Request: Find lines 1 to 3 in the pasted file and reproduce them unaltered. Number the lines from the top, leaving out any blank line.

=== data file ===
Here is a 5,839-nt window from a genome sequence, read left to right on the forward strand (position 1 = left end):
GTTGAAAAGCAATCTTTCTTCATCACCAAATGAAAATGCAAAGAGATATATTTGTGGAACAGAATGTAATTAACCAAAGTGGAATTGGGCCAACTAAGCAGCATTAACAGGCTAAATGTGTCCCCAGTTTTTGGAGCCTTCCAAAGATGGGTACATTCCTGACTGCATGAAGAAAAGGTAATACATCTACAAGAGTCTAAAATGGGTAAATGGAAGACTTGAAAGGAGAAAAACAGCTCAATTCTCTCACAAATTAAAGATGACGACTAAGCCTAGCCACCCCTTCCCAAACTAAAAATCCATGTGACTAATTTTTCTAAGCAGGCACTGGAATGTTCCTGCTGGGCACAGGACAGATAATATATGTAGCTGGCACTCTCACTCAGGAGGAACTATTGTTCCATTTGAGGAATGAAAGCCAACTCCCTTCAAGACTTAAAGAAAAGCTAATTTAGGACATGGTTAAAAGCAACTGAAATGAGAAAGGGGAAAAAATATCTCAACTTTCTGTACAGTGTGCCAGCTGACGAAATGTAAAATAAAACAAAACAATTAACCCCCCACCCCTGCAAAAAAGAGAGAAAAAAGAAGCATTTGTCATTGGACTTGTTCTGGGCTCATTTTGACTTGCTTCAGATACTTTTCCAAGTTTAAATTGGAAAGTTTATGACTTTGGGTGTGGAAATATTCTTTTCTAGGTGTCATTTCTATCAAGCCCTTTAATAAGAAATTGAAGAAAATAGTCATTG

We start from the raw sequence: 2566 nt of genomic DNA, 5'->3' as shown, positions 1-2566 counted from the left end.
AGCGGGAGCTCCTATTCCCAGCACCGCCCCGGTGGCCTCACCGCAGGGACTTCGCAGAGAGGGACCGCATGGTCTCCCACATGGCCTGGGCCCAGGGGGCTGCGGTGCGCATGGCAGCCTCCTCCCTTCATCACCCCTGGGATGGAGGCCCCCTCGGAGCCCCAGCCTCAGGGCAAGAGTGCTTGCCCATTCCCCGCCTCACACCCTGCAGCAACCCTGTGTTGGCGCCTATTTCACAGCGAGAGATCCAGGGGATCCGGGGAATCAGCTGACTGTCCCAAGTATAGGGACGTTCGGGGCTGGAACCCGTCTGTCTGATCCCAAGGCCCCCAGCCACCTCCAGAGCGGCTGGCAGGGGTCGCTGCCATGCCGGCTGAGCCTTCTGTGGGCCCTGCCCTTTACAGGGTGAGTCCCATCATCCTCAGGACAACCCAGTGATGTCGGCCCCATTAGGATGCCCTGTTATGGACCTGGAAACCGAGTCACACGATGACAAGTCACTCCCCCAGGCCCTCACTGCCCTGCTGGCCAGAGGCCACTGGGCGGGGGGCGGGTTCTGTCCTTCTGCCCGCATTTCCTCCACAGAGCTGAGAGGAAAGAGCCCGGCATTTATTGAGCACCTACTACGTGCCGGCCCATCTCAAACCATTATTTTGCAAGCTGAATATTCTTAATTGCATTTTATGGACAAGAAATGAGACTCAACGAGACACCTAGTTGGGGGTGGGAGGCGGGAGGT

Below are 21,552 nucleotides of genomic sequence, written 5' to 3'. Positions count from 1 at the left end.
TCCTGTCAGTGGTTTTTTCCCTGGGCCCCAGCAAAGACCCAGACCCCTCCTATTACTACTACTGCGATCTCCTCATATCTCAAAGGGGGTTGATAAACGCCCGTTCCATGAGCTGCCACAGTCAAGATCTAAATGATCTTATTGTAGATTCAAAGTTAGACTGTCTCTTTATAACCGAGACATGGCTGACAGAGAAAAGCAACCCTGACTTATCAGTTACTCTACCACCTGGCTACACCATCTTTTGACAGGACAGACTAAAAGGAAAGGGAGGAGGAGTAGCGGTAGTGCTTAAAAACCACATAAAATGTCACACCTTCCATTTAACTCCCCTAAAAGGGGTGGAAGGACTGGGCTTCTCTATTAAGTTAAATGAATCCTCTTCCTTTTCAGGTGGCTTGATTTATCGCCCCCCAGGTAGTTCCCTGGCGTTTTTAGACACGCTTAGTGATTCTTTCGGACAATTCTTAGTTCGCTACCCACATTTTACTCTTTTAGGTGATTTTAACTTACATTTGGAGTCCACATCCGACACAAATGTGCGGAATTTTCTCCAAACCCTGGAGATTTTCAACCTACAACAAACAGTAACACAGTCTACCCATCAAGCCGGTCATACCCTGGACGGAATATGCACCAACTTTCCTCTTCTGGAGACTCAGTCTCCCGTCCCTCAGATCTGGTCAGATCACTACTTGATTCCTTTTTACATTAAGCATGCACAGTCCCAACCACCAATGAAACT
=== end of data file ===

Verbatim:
Here is a 5,839-nt window from a genome sequence, read left to right on the forward strand (position 1 = left end):
GTTGAAAAGCAATCTTTCTTCATCACCAAATGAAAATGCAAAGAGATATATTTGTGGAACAGAATGTAATTAACCAAAGTGGAATTGGGCCAACTAAGCAGCATTAACAGGCTAAATGTGTCCCCAGTTTTTGGAGCCTTCCAAAGATGGGTACATTCCTGACTGCATGAAGAAAAGGTAATACATCTACAAGAGTCTAAAATGGGTAAATGGAAGACTTGAAAGGAGAAAAACAGCTCAATTCTCTCACAAATTAAAGATGACGACTAAGCCTAGCCACCCCTTCCCAAACTAAAAATCCATGTGACTAATTTTTCTAAGCAGGCACTGGAATGTTCCTGCTGGGCACAGGACAGATAATATATGTAGCTGGCACTCTCACTCAGGAGGAACTATTGTTCCATTTGAGGAATGAAAGCCAACTCCCTTCAAGACTTAAAGAAAAGCTAATTTAGGACATGGTTAAAAGCAACTGAAATGAGAAAGGGGAAAAAATATCTCAACTTTCTGTACAGTGTGCCAGCTGACGAAATGTAAAATAAAACAAAACAATTAACCCCCCACCCCTGCAAAAAAGAGAGAAAAAAGAAGCATTTGTCATTGGACTTGTTCTGGGCTCATTTTGACTTGCTTCAGATACTTTTCCAAGTTTAAATTGGAAAGTTTATGACTTTGGGTGTGGAAATATTCTTTTCTAGGTGTCATTTCTATCAAGCCCTTTAATAAGAAATTGAAGAAAATAGTCATTG

We start from the raw sequence: 2566 nt of genomic DNA, 5'->3' as shown, positions 1-2566 counted from the left end.